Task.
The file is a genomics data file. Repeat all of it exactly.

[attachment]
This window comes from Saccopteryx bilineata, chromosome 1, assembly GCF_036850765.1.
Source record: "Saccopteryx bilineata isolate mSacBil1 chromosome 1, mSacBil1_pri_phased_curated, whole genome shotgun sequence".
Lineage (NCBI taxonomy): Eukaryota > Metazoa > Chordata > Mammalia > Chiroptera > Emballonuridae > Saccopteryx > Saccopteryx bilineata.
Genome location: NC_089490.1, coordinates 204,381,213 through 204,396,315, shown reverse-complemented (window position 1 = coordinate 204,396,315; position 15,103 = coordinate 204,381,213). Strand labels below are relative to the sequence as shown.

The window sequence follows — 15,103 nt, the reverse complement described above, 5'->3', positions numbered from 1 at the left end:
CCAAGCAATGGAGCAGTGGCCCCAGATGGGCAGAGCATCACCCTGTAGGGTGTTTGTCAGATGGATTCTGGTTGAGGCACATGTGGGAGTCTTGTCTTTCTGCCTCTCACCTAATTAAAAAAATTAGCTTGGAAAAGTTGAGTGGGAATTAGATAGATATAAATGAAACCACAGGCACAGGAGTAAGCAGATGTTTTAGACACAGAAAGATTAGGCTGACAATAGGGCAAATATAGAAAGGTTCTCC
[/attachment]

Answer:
This window comes from Saccopteryx bilineata, chromosome 1, assembly GCF_036850765.1.
Source record: "Saccopteryx bilineata isolate mSacBil1 chromosome 1, mSacBil1_pri_phased_curated, whole genome shotgun sequence".
Lineage (NCBI taxonomy): Eukaryota > Metazoa > Chordata > Mammalia > Chiroptera > Emballonuridae > Saccopteryx > Saccopteryx bilineata.
Genome location: NC_089490.1, coordinates 204,381,213 through 204,396,315, shown reverse-complemented (window position 1 = coordinate 204,396,315; position 15,103 = coordinate 204,381,213). Strand labels below are relative to the sequence as shown.

The window sequence follows — 15,103 nt, the reverse complement described above, 5'->3', positions numbered from 1 at the left end:
CCAAGCAATGGAGCAGTGGCCCCAGATGGGCAGAGCATCACCCTGTAGGGTGTTTGTCAGATGGATTCTGGTTGAGGCACATGTGGGAGTCTTGTCTTTCTGCCTCTCACCTAATTAAAAAAATTAGCTTGGAAAAGTTGAGTGGGAATTAGATAGATATAAATGAAACCACAGGCACAGGAGTAAGCAGATGTTTTAGACACAGAAAGATTAGGCTGACAATAGGGCAAATATAGAAAGGTTCTCC